TruST is a motorized-cable driven belt placed on the child’s trunk to exert active-assistive forces when the trunk moves beyond stability limits. TruST-intervention addresses postural-task progression by tailoring the assistive-force fields to the child’s sitting balance to train trunk control during independent short-sitting posture. TruST-intervention consisted of 2 training blocks of 6 2hour-sessions per block (3 sessions per week). Pelvic strapping was required in the 1st block to prevent falls. As primary outcomes, we used the modified functional reach test, gross motor function measure-item set (GMFM-IS), Box & Blocks, and postural kinematics. After TruST-intervention children did not require pelvic strapping to prevent a fall, improved trunk stability during reaching (baseline = 5.49cm, 1week post-training = 16.38cm, 3mos follow-up = 14.63cm, p < 0.001) and increased their sitting workspace (baseline = 127.55cm2, 1week post-training, = 409.92cm2, 3mos follow-up = 270.03cm2, p < 0.001). Three children also improved in the GMFM-IS. In summary, our novel robotic TruST-intervention is feasible and can effectively maximize functional independent sitting in children with CP GMFCS III-IV.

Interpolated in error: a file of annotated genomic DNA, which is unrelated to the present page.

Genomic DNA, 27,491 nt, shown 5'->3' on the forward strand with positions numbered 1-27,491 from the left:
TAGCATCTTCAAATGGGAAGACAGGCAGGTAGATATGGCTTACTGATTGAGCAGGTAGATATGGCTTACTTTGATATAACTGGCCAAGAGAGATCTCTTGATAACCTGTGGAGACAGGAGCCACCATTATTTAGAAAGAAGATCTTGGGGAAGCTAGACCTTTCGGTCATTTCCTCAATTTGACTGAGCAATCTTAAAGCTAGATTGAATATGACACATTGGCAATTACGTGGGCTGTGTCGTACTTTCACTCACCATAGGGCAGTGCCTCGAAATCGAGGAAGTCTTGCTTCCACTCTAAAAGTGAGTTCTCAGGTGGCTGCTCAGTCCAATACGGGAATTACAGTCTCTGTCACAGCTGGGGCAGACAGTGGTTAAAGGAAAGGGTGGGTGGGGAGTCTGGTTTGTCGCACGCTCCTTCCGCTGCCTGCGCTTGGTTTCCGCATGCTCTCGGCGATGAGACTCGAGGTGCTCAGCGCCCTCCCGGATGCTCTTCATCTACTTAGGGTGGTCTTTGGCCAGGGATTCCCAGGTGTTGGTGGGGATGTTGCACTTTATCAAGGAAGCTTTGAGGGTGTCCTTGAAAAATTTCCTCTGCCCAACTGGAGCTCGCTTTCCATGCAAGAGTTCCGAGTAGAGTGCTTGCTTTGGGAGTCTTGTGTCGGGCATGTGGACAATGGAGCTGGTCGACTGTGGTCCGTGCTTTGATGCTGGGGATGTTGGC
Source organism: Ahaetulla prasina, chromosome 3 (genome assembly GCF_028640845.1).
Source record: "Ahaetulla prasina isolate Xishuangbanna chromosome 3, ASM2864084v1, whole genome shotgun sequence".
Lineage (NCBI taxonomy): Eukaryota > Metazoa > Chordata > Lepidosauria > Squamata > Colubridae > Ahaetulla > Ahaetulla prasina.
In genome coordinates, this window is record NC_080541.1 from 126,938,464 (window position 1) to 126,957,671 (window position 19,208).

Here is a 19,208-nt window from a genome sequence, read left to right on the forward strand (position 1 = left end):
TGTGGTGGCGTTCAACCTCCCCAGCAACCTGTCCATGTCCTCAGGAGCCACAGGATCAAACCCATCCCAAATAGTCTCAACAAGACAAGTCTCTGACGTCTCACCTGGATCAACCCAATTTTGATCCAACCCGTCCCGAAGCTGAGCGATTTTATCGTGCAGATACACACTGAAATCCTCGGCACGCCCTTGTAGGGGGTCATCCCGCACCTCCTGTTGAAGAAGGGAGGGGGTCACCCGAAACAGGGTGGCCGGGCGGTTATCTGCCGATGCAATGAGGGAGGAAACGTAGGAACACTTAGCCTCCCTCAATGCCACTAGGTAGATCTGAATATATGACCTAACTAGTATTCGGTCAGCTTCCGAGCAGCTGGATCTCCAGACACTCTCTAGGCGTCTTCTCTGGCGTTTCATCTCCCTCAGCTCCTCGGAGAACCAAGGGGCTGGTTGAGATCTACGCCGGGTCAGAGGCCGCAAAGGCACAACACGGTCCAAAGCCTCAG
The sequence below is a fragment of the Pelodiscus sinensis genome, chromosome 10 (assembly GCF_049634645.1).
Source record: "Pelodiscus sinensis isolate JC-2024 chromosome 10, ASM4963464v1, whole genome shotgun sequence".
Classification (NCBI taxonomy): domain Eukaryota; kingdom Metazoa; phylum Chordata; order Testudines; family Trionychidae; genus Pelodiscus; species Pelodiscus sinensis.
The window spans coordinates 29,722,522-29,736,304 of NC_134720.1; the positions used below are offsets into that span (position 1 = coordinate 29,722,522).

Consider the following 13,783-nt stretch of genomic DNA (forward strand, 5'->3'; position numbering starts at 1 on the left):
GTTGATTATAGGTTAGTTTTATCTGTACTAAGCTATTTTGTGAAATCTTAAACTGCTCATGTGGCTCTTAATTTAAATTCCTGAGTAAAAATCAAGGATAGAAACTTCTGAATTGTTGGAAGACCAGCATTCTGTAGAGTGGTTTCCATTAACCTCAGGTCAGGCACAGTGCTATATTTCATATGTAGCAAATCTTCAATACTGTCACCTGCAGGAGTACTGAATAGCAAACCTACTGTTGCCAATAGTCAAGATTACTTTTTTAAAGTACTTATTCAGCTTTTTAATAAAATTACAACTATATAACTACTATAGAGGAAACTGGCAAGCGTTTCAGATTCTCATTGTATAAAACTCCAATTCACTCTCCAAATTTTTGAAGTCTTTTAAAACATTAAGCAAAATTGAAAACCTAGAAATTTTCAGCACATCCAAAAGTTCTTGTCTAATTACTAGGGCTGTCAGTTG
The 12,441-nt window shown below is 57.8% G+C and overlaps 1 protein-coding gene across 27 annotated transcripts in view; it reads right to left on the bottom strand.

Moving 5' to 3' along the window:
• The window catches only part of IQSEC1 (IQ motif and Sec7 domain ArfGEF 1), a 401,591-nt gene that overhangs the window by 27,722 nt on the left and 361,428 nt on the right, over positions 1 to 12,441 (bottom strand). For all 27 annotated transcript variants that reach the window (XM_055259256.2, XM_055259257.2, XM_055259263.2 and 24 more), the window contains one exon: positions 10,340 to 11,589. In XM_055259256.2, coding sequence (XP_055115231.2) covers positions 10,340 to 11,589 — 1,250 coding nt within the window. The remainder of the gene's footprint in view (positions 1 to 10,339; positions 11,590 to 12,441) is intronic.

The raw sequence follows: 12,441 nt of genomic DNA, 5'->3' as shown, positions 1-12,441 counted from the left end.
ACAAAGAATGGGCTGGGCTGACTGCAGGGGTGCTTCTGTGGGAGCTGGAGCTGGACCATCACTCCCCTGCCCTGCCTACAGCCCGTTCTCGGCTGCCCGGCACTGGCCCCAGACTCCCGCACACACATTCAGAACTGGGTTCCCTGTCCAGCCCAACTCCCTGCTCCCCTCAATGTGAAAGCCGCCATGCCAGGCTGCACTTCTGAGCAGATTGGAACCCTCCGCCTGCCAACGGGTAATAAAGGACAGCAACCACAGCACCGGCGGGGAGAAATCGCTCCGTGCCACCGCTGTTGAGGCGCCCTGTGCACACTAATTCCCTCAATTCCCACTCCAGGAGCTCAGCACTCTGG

Promoting Functional and Independent Sitting in Children with Cerebral Palsy Using the Robotic Trunk Support Trainer https://www.embs.org/tnsre/wp-content/uploads/sites/15/2021/01/01.png 515 334 Transactions on Neural Systems and Rehabilitation Engineering (TNSRE) //www.embs.org/tnsre/wp-content/uploads/sites/15/2022/06/ieee-tnsre-logo2x.png